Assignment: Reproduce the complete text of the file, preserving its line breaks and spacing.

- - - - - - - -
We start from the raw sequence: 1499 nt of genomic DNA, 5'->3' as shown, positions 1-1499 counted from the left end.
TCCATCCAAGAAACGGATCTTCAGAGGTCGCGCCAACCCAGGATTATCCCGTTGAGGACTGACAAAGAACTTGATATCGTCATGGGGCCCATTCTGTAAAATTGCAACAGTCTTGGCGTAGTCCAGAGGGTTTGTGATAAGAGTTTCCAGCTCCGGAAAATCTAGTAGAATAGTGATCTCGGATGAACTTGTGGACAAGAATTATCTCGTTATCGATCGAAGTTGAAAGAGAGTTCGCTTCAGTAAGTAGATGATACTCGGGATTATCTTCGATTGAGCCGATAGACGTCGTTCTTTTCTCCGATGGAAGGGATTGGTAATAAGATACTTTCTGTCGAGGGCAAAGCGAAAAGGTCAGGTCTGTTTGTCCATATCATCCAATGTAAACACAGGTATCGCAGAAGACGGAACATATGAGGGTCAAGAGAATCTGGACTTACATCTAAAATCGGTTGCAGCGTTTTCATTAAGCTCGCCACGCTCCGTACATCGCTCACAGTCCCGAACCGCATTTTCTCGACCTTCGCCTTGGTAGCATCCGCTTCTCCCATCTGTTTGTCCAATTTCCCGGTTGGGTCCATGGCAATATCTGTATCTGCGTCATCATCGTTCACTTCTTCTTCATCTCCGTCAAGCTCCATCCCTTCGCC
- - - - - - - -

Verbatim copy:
We start from the raw sequence: 1499 nt of genomic DNA, 5'->3' as shown, positions 1-1499 counted from the left end.
TCCATCCAAGAAACGGATCTTCAGAGGTCGCGCCAACCCAGGATTATCCCGTTGAGGACTGACAAAGAACTTGATATCGTCATGGGGCCCATTCTGTAAAATTGCAACAGTCTTGGCGTAGTCCAGAGGGTTTGTGATAAGAGTTTCCAGCTCCGGAAAATCTAGTAGAATAGTGATCTCGGATGAACTTGTGGACAAGAATTATCTCGTTATCGATCGAAGTTGAAAGAGAGTTCGCTTCAGTAAGTAGATGATACTCGGGATTATCTTCGATTGAGCCGATAGACGTCGTTCTTTTCTCCGATGGAAGGGATTGGTAATAAGATACTTTCTGTCGAGGGCAAAGCGAAAAGGTCAGGTCTGTTTGTCCATATCATCCAATGTAAACACAGGTATCGCAGAAGACGGAACATATGAGGGTCAAGAGAATCTGGACTTACATCTAAAATCGGTTGCAGCGTTTTCATTAAGCTCGCCACGCTCCGTACATCGCTCACAGTCCCGAACCGCATTTTCTCGACCTTCGCCTTGGTAGCATCCGCTTCTCCCATCTGTTTGTCCAATTTCCCGGTTGGGTCCATGGCAATATCTGTATCTGCGTCATCATCGTTCACTTCTTCTTCATCTCCGTCAAGCTCCATCCCTTCGCC